EA wants Battlefield to eat up rival’s market share like FIFA did

Posted By | On 24th, Sep. 2011 Under Industry News, News

EA’s European publishing SVP, Jens Uwe Intat understands that while with Battlefield 3 they may not be able to take over the First Person Shooter market entirely, they do want to chop off a huge market share that Activision possesses. He believes EA will take over the FPS market the way they took over the football sim market with FIFA.

“One of my favourite sayings is ‘Rome wasn’t built in a day’,” he said, speaking with MCV.

“We might not do it Day One, but we are going to take a decent amount share from Activision. In broad numbers, Activision has 90 per cent of the shooter market, and we want to see that go down to 70. I would be even happier if they were left with 60 per cent.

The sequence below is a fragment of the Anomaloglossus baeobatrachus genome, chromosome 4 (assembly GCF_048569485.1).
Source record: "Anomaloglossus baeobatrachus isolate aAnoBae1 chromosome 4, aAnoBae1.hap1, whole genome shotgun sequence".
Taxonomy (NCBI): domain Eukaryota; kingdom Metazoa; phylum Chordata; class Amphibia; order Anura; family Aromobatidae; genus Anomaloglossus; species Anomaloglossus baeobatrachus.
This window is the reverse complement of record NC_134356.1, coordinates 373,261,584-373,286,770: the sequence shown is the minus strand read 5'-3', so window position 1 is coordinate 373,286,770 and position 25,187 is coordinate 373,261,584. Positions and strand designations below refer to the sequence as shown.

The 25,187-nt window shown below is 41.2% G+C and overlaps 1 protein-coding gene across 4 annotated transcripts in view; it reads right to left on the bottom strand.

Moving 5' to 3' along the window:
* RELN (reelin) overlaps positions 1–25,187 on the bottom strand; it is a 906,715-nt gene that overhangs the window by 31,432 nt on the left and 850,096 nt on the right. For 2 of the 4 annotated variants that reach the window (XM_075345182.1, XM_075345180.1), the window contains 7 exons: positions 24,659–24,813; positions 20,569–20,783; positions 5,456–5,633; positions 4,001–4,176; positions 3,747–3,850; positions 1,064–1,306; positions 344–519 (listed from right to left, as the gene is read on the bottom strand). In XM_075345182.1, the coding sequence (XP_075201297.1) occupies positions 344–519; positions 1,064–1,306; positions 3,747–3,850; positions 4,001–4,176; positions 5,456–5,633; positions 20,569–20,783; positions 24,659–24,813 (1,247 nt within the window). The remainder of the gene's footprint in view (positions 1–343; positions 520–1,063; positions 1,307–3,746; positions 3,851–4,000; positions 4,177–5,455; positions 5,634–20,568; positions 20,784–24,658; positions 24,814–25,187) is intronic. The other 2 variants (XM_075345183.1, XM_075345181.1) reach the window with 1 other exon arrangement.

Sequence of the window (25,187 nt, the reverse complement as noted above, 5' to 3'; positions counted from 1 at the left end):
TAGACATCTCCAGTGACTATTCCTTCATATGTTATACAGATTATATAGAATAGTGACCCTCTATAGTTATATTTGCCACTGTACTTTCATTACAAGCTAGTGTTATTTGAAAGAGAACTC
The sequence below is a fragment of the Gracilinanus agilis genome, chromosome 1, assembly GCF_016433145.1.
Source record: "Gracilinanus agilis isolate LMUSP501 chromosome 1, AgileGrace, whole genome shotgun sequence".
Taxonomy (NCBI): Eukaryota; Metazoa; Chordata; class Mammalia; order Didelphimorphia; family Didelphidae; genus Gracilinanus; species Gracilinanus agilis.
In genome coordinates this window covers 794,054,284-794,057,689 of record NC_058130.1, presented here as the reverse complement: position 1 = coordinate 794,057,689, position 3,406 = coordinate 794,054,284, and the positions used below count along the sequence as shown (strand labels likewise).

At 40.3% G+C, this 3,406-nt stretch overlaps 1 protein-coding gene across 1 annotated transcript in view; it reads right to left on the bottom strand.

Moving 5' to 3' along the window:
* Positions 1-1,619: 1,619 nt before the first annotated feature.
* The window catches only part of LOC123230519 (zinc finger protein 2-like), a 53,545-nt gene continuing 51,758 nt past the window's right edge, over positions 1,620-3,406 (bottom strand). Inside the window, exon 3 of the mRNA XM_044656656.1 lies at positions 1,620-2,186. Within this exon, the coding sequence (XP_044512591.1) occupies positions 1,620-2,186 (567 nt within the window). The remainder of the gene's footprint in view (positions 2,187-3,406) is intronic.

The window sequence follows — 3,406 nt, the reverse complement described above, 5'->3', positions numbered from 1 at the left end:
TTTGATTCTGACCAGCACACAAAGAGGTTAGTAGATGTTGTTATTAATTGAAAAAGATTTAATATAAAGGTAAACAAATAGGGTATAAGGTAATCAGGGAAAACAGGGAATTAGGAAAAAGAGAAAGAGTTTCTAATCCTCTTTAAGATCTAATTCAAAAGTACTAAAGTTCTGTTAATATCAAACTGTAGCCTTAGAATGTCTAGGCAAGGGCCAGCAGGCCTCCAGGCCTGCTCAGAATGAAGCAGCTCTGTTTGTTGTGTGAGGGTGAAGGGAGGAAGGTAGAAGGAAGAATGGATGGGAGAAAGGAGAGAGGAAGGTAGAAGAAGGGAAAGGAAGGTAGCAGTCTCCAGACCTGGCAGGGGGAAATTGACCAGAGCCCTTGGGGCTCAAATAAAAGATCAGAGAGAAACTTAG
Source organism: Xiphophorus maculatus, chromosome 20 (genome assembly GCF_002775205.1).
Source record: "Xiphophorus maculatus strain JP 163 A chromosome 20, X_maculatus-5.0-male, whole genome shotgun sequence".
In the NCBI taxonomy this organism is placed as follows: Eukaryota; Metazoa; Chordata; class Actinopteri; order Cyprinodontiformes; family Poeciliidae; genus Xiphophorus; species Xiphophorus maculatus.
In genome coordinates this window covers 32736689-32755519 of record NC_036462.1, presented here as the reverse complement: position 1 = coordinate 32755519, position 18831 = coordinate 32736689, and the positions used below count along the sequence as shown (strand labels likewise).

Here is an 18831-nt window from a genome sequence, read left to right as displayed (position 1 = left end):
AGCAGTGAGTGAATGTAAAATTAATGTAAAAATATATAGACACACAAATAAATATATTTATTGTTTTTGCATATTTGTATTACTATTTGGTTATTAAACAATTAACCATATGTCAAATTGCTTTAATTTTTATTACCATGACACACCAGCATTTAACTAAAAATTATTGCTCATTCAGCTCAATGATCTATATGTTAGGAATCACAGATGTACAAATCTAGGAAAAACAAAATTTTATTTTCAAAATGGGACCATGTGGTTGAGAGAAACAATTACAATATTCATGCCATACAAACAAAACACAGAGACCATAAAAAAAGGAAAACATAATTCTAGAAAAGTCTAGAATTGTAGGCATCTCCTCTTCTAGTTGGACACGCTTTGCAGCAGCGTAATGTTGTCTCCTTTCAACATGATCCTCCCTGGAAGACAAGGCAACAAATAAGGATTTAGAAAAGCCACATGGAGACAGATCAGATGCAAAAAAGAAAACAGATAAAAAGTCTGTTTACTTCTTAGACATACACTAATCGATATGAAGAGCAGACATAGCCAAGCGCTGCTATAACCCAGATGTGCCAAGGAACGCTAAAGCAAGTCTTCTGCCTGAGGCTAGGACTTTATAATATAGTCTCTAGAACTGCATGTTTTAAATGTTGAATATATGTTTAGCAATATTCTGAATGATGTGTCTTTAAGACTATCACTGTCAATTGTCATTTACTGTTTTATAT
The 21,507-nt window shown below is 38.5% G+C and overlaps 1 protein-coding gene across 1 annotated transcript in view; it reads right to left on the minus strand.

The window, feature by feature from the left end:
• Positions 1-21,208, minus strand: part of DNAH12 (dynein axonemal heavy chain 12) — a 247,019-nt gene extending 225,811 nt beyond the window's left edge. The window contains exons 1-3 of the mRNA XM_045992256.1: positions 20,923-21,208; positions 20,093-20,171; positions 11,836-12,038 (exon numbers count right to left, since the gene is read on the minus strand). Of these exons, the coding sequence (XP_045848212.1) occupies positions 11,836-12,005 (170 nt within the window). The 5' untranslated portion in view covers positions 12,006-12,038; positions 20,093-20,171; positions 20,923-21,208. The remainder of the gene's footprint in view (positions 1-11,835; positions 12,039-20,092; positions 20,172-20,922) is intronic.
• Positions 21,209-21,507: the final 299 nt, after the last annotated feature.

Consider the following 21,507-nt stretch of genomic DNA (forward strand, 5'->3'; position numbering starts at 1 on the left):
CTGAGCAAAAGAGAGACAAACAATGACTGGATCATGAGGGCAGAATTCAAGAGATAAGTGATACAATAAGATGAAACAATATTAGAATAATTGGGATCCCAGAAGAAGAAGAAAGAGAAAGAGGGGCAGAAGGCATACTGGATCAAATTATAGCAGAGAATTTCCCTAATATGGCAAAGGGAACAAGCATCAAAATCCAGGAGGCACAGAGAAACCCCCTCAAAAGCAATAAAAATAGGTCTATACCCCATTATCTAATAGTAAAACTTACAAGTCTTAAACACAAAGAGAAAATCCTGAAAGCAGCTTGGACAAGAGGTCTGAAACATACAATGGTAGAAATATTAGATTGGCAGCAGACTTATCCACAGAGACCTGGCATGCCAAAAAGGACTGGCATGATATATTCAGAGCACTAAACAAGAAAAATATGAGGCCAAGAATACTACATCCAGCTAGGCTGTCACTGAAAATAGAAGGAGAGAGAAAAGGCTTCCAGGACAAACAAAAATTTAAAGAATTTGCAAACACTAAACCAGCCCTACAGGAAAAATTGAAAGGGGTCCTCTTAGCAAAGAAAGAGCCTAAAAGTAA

“The poster child for the model really is FIFA. Ultimate Team has proven that we can give a compelling experience every day, and also monetise it.”

He carried on, elaborating upon his point: “Then we took back market share and then claimed the majority.

In football, the differently shaped balls are differently attractive on the two sides of the Atlantic. Here we play with a proper round ball, and over there they play with that oddly-shaped ball. But FIFA is actually getting more and more attractive in the US. Not the least driven by the phenomenon of soccer itself – the US women’s team has done well, and the male team… well, they’ll have a bit of a wait.

“But soccer generally is played more in the US than ever before. So FIFA is catching up there, more than Madden ever will in Europe.”

I find this really funny, because a year ago, he said the same thing about taking over the first person shooter market by beating Activision and Call of Duty, and gave the example of FIFA, but only that time, he said so about Medal of Honor.

Let’s hope this time he actually turns out to be true. Stay tuned for more updates.

Awesome Stuff that you might be interested in

More From GamingBolt


Copyright © 2009-2020 GamingBolt.com. All Rights Reserved.